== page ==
The three-letter word that parents dread

Talking to your children about sex needn't be a nightmare
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The Independent Culture
DISCUSSING SEX with teenagers should not be difficult for people like me who grew up in the Seventies. After all, we came into our own teenage years at the tail end of the permissive society. We were the first generation to have access to free contraception. We lived it up, until herpes and, later, Aids made us put on the brakes (or so we like to think).

However, airing these issues is still a problem for our generation. Of course we don't want our teenagers growing up in a state of ignorance. But, after the recent spate of HIV cases among young people in Doncaster, what greater warning do we need that parents cannot afford to be prudish about such matters?

This week the Family Planning Association (FPA) is launching a campaign to help parents with embarrassing questions. According to Anne Weyman, the FPA's chief executive, children feel that they are getting too little sex education too late.

Research by Roger Ingham, a psychologist at Southampton University, found that most British teenagers said they had received no sexual information from their parents. This was the case across the board, even among the supposedly open and more educated middle class. Sixty per cent of teenagers in social classes A and B reported zero communication about sex.

Robin, who is 43, has a 14-year-old daughter and a 12-year-old son. He admits: "I've never spoken to either of them about sex; not even when they were little, to tell them how babies are made. I think I'd be even less likely to talk about it now. They've just never approached me with questions about it. I don't know why - I've always left it to my wife, and I suppose they picked up on that. I don't even know what she's told them."

It's a similar story for Helen, who is 45, and her 16-year-old son. "My husband just won't talk about it to him," she says. "I think it's partly what he grew up with - he only had a brother, and his father was from a family of brothers. The men never talked about anything but football and whether to get from Manchester to Newcastle via Carlisle or Leeds.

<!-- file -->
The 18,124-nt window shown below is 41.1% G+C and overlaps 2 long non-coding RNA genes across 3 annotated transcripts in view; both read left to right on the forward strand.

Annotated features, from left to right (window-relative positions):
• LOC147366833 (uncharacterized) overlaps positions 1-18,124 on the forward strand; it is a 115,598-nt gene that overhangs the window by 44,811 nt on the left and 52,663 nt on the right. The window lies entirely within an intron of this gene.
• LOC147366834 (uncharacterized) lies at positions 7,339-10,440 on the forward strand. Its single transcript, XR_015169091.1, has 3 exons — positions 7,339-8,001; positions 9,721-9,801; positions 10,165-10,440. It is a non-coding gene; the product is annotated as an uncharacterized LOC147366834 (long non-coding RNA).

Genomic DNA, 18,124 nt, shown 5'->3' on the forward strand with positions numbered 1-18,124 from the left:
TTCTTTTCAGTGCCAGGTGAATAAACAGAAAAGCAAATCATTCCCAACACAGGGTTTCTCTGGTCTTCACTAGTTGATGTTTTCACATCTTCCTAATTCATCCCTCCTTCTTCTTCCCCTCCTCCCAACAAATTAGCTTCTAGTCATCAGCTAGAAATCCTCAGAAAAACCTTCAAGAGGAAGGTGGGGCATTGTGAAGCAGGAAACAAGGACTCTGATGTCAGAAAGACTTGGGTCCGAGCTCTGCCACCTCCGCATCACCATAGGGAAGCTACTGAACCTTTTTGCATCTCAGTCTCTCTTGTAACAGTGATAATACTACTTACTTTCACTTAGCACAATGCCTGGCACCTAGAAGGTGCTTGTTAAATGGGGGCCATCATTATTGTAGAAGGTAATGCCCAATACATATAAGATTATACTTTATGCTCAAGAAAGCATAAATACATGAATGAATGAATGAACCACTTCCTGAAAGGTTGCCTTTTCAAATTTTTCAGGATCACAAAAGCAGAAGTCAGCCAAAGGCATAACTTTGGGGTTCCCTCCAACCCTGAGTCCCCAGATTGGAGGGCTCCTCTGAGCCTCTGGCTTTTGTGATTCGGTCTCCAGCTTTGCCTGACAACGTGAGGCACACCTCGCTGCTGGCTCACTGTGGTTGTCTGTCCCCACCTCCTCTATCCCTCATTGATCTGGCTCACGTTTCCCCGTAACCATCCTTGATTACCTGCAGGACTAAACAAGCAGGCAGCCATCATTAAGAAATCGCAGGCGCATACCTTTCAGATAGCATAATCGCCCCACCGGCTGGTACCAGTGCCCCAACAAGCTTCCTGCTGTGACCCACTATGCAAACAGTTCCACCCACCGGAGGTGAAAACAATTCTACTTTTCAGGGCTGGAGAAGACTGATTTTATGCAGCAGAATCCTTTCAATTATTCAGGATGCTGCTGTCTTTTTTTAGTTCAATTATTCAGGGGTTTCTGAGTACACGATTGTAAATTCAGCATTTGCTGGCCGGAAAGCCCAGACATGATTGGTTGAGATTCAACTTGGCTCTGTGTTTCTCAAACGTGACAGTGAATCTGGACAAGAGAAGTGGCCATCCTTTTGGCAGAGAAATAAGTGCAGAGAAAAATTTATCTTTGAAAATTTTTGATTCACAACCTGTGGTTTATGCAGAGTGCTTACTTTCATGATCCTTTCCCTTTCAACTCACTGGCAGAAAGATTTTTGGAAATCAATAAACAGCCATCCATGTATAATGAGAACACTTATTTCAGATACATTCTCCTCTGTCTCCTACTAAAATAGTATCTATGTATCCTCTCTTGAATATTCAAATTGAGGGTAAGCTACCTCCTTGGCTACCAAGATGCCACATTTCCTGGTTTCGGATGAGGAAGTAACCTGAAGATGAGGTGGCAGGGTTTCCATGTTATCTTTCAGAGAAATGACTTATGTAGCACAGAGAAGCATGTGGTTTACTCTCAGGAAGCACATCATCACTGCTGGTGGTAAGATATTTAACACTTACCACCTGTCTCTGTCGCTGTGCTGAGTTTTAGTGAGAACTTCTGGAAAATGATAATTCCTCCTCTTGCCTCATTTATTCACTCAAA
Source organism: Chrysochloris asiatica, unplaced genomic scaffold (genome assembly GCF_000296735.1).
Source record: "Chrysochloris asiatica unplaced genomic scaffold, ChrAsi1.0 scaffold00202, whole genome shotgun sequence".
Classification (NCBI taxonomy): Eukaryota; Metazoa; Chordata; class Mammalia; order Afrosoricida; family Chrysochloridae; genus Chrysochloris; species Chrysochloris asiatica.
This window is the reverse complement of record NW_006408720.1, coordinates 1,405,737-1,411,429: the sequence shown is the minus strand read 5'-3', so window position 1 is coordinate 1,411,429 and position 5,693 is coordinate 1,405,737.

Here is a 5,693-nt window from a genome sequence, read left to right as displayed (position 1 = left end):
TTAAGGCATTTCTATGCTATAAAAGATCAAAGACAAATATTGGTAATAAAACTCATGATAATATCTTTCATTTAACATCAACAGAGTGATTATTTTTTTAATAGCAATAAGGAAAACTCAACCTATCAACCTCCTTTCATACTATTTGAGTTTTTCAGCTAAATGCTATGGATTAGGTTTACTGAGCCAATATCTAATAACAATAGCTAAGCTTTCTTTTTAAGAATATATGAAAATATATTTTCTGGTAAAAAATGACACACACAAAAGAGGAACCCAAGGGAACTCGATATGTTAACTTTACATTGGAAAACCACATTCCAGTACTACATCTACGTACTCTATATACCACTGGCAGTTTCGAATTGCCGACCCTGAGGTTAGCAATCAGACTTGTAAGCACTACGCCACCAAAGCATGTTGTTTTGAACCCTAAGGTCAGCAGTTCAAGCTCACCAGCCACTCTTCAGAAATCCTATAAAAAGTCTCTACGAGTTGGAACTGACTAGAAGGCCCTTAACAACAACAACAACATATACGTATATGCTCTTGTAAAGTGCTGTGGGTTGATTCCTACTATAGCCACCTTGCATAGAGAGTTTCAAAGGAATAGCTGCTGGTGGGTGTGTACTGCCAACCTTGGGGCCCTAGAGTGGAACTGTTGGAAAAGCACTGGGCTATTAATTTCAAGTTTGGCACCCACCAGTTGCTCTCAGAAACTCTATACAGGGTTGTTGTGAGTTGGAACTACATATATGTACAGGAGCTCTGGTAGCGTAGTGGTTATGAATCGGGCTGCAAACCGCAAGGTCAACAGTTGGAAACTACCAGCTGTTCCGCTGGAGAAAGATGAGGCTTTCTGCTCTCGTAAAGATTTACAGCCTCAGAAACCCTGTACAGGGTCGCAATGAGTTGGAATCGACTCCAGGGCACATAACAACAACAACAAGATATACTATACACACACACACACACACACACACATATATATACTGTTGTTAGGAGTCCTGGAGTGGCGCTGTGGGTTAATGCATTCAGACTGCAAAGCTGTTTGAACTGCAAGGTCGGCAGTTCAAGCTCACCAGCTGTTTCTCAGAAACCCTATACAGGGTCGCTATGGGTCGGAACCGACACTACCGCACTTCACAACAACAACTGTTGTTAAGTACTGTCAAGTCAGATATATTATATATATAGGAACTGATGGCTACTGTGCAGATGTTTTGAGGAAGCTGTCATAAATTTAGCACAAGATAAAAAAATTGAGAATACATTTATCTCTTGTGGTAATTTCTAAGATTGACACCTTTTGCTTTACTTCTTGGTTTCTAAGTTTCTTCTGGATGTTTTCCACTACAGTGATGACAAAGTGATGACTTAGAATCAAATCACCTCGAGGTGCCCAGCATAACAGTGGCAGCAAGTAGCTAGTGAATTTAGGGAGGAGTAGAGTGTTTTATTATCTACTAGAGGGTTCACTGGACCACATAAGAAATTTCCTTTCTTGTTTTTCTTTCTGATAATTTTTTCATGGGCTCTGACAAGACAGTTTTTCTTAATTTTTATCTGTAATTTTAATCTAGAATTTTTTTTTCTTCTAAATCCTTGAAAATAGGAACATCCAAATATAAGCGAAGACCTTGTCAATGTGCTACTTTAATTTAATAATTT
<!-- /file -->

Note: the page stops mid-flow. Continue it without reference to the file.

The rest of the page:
"I wish he'd talk to our son. I don't get embarrassed about it, and I've tried to talk, but I think he needs a man's perspective on things."

Gill, 17, says: "My mum and dad have never really started what you might call a discussion about sex with me, but I can talk to my mum, female to female, even about really personal stuff. But not my dad. He'd get too embarrassed."

Should we be surprised, then, if teenagers are confused about certain issues? Sean, 17, says: "My dad's a doctor, and he gave my brothers and me the birds and the bees bit when we were about seven. Since I've got older, though, I've got most of my information from friends, but you have to accept that some of what they say isn't all that reliable.

"You sort of learn as you go - you pick up information from different places. If I had to ask about something, I suppose I'd go to my mum rather than my dad. I think he would make something heavy out of it, and my mum would be more willing just to answer the question. But, even then, asking would be a last resort."

This bears out Ingham's results: "In a separate study, we asked 700 parents if they had talked about a range of nine sex-related topics, including homosexuality, contraception and relationships. With each topic, between 50 and 60 per cent of parents said 'no'."